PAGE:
Tag Archives: Software

DPA library for MCU

via Dangerous Prototypes


Ondřej Karas writes:

A few months ago, I published post about DPA .NET Class. This article describes simple, but effective library used for DPA handling by MCU (UART interface). Published library is independent on the MCU family, but it was written for 32-bit ARM processors with Cortex-M3 core and GNU C compiler.
Library consists of two files:

*header file: iqrf_dpa.h
*code file: iqrf_dpa.c

More details at DoItWireless.

2015 Release Candidate Branch And RC1

via Dangerous Prototypes


Kicad announce 2015 Release Candidate 4.0.0 RC1:

We are pleased to announce that KiCad has finally made a 2015 release branch. The 2015 stable release of KiCad will start from version 4.0.0. Currently we are in the release candidate phase and as such BZR 6188 is now known as 4.0.0 RC1.
The 4.0 branch can be found here: KiCad 4.0 Branch
The RC1 branch has been packaged as a archive available here: KiCad 4.0.0 RC1 Archive
The new GUI translations can be found in the kicad-i18n repository on github.

More details at KiCad site.

Thanks for the tip spanner888!

Software Spectrum Analyzer for the Rigol 1000 series oscilloscopes

via Dangerous Prototypes

1ghz_500mhz span

rheslip writes:

I came up with this idea after seeing Farhan Ashar’s spectrum analyzer design which uses some of the same bits and pieces I used in the Simple Scalar Network Analyzer. Farhan’s is a classic heterodyne SA design – the addition of mixers and filters in front of the power detector makes the analyzer frequency selective, vs the Simple Scalar Network Analyzer which is not. Both tools are quite useful to the RF hobbyist.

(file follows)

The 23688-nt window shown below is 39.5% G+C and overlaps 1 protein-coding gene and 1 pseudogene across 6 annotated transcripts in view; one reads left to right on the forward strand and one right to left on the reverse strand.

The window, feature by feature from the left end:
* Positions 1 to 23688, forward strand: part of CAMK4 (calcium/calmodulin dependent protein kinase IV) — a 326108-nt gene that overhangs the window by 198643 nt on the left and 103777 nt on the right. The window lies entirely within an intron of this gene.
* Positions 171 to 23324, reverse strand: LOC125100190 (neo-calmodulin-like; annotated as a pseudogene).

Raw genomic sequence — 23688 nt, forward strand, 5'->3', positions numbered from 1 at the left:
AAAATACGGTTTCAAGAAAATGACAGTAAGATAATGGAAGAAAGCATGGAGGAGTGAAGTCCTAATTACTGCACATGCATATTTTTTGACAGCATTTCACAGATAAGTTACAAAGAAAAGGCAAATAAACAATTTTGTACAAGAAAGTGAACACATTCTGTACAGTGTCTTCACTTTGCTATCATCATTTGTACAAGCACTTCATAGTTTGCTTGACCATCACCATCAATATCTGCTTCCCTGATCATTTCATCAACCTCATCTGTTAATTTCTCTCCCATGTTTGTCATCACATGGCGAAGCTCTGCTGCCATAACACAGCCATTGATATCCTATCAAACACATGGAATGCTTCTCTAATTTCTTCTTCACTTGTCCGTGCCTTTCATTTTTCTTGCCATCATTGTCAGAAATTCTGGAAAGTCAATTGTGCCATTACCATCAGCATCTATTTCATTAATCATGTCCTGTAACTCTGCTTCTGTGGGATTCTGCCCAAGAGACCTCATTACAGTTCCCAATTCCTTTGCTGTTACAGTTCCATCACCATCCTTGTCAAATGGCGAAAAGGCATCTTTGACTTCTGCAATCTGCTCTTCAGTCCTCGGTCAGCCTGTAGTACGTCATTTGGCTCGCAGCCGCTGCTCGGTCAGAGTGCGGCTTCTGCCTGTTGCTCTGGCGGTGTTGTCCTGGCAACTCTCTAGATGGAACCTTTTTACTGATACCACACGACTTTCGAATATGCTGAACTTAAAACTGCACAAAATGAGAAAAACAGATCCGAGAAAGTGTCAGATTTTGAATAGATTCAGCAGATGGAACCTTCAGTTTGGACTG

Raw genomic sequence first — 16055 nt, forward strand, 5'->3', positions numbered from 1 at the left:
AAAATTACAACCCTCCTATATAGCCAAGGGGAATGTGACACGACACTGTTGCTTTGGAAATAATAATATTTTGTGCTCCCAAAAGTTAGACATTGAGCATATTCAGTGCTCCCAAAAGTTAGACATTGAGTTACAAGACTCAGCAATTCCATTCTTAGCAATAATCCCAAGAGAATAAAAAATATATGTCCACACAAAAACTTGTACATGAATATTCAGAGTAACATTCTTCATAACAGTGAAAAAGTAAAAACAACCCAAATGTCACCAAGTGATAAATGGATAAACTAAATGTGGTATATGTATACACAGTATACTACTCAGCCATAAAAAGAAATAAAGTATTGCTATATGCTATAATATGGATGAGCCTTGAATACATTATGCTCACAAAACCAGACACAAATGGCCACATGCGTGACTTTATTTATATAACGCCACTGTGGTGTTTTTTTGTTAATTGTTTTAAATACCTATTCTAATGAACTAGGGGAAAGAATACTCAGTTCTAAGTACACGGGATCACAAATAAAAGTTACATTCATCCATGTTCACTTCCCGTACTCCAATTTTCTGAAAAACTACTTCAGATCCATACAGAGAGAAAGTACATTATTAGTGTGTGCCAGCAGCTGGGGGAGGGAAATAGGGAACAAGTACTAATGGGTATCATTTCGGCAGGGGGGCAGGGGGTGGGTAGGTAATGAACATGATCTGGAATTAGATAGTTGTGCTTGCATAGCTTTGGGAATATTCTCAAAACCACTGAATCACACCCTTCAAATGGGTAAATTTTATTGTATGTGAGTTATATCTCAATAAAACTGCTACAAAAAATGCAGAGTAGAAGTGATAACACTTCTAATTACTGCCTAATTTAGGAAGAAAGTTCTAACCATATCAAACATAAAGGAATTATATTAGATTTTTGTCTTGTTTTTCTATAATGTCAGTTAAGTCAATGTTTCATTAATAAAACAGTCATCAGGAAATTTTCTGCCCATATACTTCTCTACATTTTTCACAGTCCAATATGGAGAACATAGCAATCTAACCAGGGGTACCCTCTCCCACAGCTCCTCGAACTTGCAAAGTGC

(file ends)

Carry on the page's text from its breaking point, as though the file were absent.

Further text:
PyDSA takes a different approach – high speed direct digital sampling. This method is used in some inexpensive but quite powerful analyzers from Tektronix, Signal Hound and other companies. The bandwidth of such a device is limited by the sampling speed which according to Nyquist’s criteria must be at least twice the frequency we wish to analyze. To be useful for amateur radio work we would like to have a bandwidth of 100 MHz or more which means sampling at at least 200 MHz. Unfortunately, a 200 MHz sampler is not an easy thing to build at home…

Details at rheslip’s Open Emitter blog.

Keeping the Arduino website in motion

via Arduino Blog


We never rest, even during summer, to serve our community and we announce today that we’ve refreshed over 150 example pages and redesigned the Examples area, offering an updated support to the current Arduino Software (IDE) Built-in and Libraries examples

Our website is a living entity that everyday hosts a huge number of visitors. They are looking for software, information, guidelines, ideas and also the right tutorial to start tinkering with their new board on a specific issue or project.

The Reference is the place where everything is documented and explained, with dry and essential information that is also included locally with every Arduino Software (IDE) installation.

Our software also includes a number of built-in sketches that help our users to quickly understand how the various functions and libraries may be used and applied to specific projects and tasks. We all started with the famous Blink and at the end of this tutorial we all felt the power and the excitement of having tamed our board with the upload of our first sketch. Keeping all these examples in good shape and updated is essential to keep you users safe from troubles or difficulties.